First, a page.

The Apostle of Rome


Today, May 26th, is the feast day of St Philip Neri. This is the day that we thank God for the blessings he gave Philip during his earthly life, reflect on Philip’s holy life, and ask him to pray for us.

St Philip was born in the early 16th Century in Italy and, by all account, grew up as a pious and loving young boy. When he reached manhood he travelled to Rome and spent a number of years working as a tutor, while also ministering to many of the poor in the city. He was eventually ordained and garnered a reputation as a holy, joyous and unique priest. Two of his major ministries were caring for the impoverished throughout Rome and forming young men in the faith. This latter ministry eventually grew into his order, the Oratorians. Philip – regarded by many as a saint even during his life – died in 1595 and was declared a saint less than 30 years later.

I first encountered St Philip in 2010. In fact, he inspired my first serious thoughts about priesthood. I was at the Catholic Discipleship College and his feast day rolled around. Even though St Philip’s feast isn’t a major one in NZ, our priest decided to preach about his life and ministry in our Mass that day. I was captured; I felt some strange affinity to this man from the 16th Century, and was desperate to know more about him. So I asked our priest if he had any more info on St Philip and I was given an article: St Philip Neri and the Priesthood (which I was blessed enough to find online after losing my copy).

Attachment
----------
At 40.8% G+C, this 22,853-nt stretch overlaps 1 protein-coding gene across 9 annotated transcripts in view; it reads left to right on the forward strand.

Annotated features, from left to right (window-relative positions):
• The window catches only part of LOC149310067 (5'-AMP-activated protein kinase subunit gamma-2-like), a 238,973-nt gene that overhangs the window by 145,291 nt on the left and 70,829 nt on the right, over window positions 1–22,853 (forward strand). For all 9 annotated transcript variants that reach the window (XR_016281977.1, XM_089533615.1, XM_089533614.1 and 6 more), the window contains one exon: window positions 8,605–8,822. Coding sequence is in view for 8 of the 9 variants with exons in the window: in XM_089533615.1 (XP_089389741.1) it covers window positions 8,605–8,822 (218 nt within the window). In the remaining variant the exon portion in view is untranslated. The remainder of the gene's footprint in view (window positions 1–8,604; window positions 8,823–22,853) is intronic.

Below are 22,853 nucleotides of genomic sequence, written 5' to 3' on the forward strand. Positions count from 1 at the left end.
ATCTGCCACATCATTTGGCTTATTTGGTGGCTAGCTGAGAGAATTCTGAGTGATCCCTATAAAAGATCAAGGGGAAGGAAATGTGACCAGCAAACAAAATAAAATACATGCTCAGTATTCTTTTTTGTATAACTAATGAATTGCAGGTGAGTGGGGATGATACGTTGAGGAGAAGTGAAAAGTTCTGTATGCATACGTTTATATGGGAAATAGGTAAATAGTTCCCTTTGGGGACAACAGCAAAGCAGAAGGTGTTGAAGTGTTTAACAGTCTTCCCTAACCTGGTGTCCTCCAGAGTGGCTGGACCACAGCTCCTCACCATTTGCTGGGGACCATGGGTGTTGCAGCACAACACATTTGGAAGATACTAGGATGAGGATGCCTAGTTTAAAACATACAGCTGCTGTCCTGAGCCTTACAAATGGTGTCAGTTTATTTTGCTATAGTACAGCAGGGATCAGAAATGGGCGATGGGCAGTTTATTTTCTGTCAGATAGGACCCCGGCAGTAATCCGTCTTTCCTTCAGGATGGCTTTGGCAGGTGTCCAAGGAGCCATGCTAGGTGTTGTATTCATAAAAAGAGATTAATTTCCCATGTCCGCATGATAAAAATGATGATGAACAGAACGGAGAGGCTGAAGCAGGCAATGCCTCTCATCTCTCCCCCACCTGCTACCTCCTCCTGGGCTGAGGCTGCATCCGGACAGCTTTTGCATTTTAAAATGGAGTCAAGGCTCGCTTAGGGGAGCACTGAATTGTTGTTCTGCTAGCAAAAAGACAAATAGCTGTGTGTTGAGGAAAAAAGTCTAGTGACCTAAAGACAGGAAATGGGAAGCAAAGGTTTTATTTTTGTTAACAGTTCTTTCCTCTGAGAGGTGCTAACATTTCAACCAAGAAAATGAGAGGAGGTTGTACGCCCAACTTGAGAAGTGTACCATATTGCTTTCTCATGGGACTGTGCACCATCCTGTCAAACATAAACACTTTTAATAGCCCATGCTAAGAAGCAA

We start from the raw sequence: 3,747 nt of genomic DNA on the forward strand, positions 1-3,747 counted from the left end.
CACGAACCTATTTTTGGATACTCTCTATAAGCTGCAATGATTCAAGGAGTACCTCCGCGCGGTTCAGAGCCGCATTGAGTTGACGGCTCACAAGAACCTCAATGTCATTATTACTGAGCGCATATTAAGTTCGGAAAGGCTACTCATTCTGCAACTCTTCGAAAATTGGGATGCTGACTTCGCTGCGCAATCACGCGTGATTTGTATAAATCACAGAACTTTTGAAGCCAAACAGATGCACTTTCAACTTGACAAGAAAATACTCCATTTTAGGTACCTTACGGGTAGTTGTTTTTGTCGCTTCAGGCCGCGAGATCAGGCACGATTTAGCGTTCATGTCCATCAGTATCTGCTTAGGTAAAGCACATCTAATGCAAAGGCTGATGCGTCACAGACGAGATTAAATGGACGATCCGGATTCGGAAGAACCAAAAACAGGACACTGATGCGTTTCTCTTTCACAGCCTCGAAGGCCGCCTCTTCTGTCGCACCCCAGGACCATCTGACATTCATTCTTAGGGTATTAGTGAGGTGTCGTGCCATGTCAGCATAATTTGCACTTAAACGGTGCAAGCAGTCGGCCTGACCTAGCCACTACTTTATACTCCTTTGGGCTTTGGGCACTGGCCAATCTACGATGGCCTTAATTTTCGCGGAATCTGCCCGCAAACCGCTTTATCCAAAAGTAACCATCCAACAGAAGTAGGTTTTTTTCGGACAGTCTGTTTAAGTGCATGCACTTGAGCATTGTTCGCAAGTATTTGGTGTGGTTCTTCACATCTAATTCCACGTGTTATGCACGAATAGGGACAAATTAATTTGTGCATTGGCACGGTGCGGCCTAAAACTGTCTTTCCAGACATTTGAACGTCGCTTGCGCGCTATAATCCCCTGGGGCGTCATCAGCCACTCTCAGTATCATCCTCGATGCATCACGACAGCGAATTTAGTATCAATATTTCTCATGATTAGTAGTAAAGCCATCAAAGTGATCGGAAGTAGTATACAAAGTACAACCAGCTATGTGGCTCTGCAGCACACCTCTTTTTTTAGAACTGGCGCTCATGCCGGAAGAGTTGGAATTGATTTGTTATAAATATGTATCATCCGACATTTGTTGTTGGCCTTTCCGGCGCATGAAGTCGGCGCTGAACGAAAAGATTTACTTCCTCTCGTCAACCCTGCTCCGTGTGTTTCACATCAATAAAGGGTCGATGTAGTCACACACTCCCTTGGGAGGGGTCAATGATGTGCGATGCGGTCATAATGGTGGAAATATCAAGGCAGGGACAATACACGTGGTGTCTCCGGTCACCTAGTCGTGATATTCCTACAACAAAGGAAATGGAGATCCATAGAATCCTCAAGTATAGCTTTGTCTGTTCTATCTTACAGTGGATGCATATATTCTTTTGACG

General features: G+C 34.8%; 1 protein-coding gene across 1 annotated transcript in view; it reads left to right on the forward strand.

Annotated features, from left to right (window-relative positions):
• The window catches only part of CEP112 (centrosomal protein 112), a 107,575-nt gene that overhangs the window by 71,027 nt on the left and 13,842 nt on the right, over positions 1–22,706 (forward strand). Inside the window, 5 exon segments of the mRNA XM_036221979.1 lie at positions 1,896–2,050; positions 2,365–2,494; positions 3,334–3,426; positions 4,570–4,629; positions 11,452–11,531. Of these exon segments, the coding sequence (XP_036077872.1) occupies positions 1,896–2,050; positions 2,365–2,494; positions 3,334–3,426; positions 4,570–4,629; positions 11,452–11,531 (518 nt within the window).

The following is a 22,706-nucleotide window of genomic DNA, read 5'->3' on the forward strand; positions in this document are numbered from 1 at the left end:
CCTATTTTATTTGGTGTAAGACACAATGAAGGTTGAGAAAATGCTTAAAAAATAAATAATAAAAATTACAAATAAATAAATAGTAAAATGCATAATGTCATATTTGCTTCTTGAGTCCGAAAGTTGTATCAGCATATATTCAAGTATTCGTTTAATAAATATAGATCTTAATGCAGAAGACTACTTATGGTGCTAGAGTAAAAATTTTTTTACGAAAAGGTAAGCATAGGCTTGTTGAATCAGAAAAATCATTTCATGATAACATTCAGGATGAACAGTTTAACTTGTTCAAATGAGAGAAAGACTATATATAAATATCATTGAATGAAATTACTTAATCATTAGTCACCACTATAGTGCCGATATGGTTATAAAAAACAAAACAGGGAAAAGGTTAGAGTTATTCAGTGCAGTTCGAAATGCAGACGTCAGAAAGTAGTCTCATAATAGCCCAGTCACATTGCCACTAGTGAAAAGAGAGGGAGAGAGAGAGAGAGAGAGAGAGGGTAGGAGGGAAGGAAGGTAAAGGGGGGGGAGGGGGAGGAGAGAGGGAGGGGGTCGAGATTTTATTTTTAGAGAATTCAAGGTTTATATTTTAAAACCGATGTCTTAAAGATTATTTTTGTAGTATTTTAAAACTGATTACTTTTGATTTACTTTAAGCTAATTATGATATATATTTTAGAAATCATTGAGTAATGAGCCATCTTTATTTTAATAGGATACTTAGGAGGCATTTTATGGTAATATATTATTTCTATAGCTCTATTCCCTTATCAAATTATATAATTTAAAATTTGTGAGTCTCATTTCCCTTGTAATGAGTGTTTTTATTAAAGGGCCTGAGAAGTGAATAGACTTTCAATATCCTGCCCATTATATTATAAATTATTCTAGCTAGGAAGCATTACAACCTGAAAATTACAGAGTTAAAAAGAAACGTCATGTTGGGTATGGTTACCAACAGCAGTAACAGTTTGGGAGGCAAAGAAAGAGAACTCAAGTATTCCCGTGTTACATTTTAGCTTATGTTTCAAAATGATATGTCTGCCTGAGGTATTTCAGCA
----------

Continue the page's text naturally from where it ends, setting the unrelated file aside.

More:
I’ve returned to that article a number of times since I answered the call of God to enter the Seminary. And each time, it fills me with the same… excitement I felt the first time I heard about St Philip. I encourage you to read it, because it’s not just for priests – it shows a joyous Gospel life, and a way to communicate the joy of Christ to others. Here’s a small quote:

An authentic Christian humanism, the humanism of the Gospel, was the foundation of Philip’s ministry of personal relationships. He understood that God effected conversions through the priest’s personal influence as friend, teacher, confessor, father and spiritual guide.

Let’s pray that our priests (and seminarians!) may be given the strength from God to be loving and holy friends, confessors, fathers and spiritual guides. Or rather, let us pray that they will recognise the great love God has for them and desire to share this through authentic relationships.